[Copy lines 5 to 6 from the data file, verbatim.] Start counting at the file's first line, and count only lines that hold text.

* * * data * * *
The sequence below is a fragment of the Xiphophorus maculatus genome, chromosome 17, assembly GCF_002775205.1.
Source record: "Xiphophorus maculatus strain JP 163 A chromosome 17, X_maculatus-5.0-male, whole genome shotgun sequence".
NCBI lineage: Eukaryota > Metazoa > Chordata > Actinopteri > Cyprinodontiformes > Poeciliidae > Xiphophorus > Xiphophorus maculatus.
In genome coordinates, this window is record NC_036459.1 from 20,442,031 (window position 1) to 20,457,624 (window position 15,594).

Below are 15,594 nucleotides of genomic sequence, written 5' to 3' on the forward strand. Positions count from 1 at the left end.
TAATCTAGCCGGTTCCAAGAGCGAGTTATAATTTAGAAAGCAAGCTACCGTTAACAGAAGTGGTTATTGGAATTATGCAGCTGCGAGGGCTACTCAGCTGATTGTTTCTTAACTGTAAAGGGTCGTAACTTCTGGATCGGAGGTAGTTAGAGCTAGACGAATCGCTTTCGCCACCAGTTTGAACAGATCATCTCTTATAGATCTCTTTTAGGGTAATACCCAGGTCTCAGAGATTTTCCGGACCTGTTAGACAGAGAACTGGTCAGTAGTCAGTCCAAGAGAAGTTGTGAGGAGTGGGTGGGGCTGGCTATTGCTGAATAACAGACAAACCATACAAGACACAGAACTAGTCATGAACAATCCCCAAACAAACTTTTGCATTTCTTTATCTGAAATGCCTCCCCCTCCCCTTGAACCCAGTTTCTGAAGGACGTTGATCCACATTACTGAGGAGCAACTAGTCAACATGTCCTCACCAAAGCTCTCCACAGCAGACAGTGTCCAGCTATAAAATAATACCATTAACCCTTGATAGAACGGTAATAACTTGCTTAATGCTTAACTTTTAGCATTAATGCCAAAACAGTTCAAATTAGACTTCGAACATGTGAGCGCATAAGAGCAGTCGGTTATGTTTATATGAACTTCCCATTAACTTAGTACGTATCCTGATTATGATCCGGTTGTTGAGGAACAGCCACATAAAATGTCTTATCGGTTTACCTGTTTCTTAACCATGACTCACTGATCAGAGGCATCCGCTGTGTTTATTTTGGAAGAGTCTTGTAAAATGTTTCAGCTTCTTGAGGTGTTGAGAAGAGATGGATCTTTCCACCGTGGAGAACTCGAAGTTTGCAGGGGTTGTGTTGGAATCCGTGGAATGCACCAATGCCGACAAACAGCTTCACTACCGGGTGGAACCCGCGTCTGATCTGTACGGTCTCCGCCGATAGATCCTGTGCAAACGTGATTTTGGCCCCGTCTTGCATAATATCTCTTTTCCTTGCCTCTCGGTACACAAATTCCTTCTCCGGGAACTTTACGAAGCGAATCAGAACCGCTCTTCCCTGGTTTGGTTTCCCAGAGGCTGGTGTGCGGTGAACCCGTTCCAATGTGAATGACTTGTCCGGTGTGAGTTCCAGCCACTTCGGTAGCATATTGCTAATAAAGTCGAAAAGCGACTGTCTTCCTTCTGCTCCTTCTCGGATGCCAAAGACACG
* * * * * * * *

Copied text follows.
Below are 15,594 nucleotides of genomic sequence, written 5' to 3' on the forward strand. Positions count from 1 at the left end.
TAATCTAGCCGGTTCCAAGAGCGAGTTATAATTTAGAAAGCAAGCTACCGTTAACAGAAGTGGTTATTGGAATTATGCAGCTGCGAGGGCTACTCAGCTGATTGTTTCTTAACTGTAAAGGGTCGTAACTTCTGGATCGGAGGTAGTTAGAGCTAGACGAATCGCTTTCGCCACCAGTTTGAACAGATCATCTCTTATAGATCTCTTTTAGGGTAATACCCAGGTCTCAGAGATTTTCCGGACCTGTTAGACAGAGAACTGGTCAGTAGTCAGTCCAAGAGAAGTTGTGAGGAGTGGGTGGGGCTGGCTATTGCTGAATAACAGACAAACCATACAAGACACAGAACTAGTCATGAACAATCCCCAAACAAACTTTTGCATTTCTTTATCTGAAATGCCTCCCCCTCCCCTTGAACCCAGTTTCTGAAGGACGTTGATCCACATTACTGAGGAGCAACTAGTCAACATGTCCTCACCAAAGCTCTCCACAGCAGACAGTGTCCAGCTATAAAATAATACCATTAACCCTTGATAGAACGGTAATAACTTGCTTAATGCTTAACTTTTAGCATTAATGCCAAAACAGTTCAAATTAGACTTCGAACATGTGAGCGCATAAGAGCAGTCGGTTATGTTTATATGAACTTCCCATTAACTTAGTACGTATCCTGATTATGATCCGGTTGTTGAGGAACAGCCACATAAAATGTCTTATCGGTTTACCTGTTTCTTAACCATGACTCACTGATCAGAGGCATCCGCTGTGTTTATTTTGGAAGAGTCTTGTAAAATGTTTCAGCTTCTTGAGGTGTTGAGAAGAGATGGATCTTTCCACCGTGGAGAACTCGAAGTTTGCAGGGGTTGTGTTGGAATCCGTGGAATGCACCAATGCCGACAAACAGCTTCACTACCGGGTGGAACCCGCGTCTGATCTGTACGGTCTCCGCCGATAGATCCTGTGCAAACGTGATTTTGGCCCCGTCTTGCATAATATCTCTTTTCCTTGCCTCTCGGTACACAAATTCCTTCTCCGGGAACTTTACGAAGCGAATCAGAACCGCTCTTCCCTGGTTTGGTTTCCCAGAGGCTGGTGTGCGGTGAACCCGTTCCAATGTGAATGACTTGTCCGGTGTGAGTTCCAGCCACTTCGGTAGCATATTGCTAATAAAGTCGAAAAGCGACTGTCTTCCTTCTGCTCCTTCTCGGATGCCAAAGACACG